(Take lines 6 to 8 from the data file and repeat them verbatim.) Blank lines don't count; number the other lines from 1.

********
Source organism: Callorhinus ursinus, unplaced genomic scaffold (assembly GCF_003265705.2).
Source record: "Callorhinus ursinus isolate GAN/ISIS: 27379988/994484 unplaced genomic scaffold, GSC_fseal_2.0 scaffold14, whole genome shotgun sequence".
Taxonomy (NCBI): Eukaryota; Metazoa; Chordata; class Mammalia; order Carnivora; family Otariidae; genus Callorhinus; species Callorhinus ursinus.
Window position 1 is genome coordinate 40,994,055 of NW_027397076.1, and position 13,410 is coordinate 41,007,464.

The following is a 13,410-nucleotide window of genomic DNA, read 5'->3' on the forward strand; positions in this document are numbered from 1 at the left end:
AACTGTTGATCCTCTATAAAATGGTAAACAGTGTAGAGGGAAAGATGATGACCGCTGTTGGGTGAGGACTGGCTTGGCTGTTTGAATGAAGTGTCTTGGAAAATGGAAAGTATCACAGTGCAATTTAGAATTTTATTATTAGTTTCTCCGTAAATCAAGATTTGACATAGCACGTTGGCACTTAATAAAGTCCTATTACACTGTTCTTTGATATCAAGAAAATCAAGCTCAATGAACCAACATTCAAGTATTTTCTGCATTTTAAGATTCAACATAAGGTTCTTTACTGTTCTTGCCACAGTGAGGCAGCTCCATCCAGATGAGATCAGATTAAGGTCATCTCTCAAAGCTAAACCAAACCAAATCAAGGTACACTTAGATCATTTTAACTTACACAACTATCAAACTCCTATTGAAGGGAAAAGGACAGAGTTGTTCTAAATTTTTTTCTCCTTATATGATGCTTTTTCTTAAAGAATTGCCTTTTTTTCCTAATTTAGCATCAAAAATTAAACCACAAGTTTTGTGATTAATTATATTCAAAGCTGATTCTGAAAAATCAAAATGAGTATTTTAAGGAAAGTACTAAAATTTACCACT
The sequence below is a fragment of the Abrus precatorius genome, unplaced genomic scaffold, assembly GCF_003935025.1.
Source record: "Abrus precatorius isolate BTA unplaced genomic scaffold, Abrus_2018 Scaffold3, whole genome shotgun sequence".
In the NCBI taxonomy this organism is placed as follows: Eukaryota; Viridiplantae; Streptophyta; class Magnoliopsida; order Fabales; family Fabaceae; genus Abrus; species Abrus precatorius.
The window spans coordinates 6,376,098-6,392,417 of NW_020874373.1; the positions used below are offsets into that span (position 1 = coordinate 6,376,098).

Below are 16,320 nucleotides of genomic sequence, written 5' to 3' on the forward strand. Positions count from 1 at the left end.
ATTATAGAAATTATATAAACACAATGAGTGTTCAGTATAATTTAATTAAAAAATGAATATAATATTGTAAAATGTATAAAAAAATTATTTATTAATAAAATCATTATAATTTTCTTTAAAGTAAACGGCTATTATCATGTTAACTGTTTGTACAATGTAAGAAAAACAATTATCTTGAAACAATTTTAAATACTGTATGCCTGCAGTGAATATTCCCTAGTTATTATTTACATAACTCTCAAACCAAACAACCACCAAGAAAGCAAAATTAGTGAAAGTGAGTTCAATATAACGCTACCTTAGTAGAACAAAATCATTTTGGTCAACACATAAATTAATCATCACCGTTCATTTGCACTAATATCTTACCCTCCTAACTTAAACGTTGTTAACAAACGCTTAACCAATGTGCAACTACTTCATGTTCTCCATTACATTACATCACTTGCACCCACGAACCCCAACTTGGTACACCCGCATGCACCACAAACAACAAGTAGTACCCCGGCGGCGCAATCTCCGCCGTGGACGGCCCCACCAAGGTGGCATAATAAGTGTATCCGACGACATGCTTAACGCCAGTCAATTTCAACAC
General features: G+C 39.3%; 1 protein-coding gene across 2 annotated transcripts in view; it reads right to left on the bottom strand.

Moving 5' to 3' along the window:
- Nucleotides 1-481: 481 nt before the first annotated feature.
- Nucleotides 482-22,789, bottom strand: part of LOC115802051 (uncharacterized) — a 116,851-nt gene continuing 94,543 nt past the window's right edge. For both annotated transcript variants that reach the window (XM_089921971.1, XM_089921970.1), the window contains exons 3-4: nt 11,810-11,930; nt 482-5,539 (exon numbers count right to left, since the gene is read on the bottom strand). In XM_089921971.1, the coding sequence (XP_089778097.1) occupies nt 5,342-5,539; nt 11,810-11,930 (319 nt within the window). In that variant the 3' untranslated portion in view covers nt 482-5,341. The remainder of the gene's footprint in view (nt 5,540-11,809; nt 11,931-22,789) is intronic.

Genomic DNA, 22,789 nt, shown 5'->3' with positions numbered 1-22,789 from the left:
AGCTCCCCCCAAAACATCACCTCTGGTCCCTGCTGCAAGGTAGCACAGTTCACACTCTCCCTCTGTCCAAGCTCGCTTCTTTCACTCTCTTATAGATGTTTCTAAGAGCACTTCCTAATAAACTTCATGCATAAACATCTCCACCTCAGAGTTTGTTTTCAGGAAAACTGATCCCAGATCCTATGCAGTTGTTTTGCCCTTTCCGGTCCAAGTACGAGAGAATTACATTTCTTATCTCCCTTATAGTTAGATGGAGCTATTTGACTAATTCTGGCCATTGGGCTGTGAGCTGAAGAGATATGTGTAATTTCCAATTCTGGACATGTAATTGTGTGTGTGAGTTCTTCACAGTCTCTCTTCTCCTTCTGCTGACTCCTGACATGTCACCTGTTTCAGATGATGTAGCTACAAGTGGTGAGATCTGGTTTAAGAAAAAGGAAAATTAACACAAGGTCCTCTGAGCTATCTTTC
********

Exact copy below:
AACTGTTGATCCTCTATAAAATGGTAAACAGTGTAGAGGGAAAGATGATGACCGCTGTTGGGTGAGGACTGGCTTGGCTGTTTGAATGAAGTGTCTTGGAAAATGGAAAGTATCACAGTGCAATTTAGAATTTTATTATTAGTTTCTCCGTAAATCAAGATTTGACATAGCACGTTGGCACTTAATAAAGTCCTATTACACTGTTCTTTGATATCAAGAAAATCAAGCTCAATGAACCAACATTCAAGTATTTTCTGCATTTTAAGATTCAACATAAGGTTCTTTACTGTTCTTGCCACAGTGAGGCAGCTCCATCCAGATGAGATCAGATTAAGGTCATCTCTCAAAGCTAAACCAAACCAAATCAAGGTACACTTAGATCATTTTAACTTACACAACTATCAAACTCCTATTGAAGGGAAAAGGACAGAGTTGTTCTAAATTTTTTTCTCCTTATATGATGCTTTTTCTTAAAGAATTGCCTTTTTTTCCTAATTTAGCATCAAAAATTAAACCACAAGTTTTGTGATTAATTATATTCAAAGCTGATTCTGAAAAATCAAAATGAGTATTTTAAGGAAAGTACTAAAATTTACCACT
The sequence below is a fragment of the Abrus precatorius genome, unplaced genomic scaffold, assembly GCF_003935025.1.
Source record: "Abrus precatorius isolate BTA unplaced genomic scaffold, Abrus_2018 Scaffold3, whole genome shotgun sequence".